The following is a clip from a commentary written by John Graham, dean of the Frederick S. Pardee Rand Graduate School, and originally published in the Washington Times:
With some cynicism, critics suggest advocating ethanol is nothing more than extra “pork” for farmers, since ethanol is typically made from farm products. Yet we should reject such cynicism. The real issue is whether ethanol is the most promising alternative for the foreseeable future, and the weight of the evidence suggests it is.Graham holds a chair in policy analysis at the Rand Corp. He previously served in the White House Office of Management and Budget, and earlier headed the Harvard Center for Risk Analysis.
While some energy is consumed making ethanol, the net effect of ethanol on energy security and environmental protection is significantly beneficial. Ethanol also has a decided advantage over other fuels because it can be readily integrated into the existing transportation and energy infrastructure. The other alternatives, such as hydrogen-powered cars, are likely to be costlier than ethanol even with substantial government subsidies.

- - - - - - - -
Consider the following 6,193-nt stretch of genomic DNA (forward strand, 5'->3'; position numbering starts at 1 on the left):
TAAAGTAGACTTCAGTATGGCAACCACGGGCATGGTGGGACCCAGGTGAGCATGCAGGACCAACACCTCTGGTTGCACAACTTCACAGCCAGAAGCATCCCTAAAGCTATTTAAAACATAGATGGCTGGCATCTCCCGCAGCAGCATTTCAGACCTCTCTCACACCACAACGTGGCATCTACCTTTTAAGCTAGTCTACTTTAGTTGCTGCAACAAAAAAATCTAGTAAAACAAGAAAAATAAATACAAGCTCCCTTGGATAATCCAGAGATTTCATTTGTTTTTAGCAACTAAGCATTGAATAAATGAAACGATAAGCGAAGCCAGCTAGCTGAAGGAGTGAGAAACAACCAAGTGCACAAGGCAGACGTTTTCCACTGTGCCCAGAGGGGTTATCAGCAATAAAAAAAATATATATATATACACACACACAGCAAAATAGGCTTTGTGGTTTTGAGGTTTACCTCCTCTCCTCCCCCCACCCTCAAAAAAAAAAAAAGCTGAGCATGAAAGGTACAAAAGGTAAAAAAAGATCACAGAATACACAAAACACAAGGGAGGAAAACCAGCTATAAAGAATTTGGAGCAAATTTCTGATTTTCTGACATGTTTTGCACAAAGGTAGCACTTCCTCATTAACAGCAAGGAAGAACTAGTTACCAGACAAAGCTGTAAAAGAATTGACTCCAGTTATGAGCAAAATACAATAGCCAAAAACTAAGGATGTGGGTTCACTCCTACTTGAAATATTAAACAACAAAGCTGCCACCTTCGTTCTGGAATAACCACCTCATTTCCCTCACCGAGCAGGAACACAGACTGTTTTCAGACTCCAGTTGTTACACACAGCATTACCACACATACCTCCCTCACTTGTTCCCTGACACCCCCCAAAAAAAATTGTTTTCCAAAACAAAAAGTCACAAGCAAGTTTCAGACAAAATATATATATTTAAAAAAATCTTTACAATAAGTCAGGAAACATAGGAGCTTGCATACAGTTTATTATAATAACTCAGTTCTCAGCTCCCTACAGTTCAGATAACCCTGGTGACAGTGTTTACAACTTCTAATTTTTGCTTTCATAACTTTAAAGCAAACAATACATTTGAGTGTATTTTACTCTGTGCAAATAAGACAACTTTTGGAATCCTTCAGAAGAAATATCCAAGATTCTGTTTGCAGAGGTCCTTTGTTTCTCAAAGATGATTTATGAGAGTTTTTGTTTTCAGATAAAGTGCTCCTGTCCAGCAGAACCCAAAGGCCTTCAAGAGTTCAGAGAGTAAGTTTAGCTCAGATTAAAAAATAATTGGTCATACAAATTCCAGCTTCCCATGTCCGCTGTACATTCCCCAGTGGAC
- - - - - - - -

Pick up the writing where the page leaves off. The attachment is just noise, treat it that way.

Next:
Source: Frederick S. Pardee Rand Graduate School / Commentary
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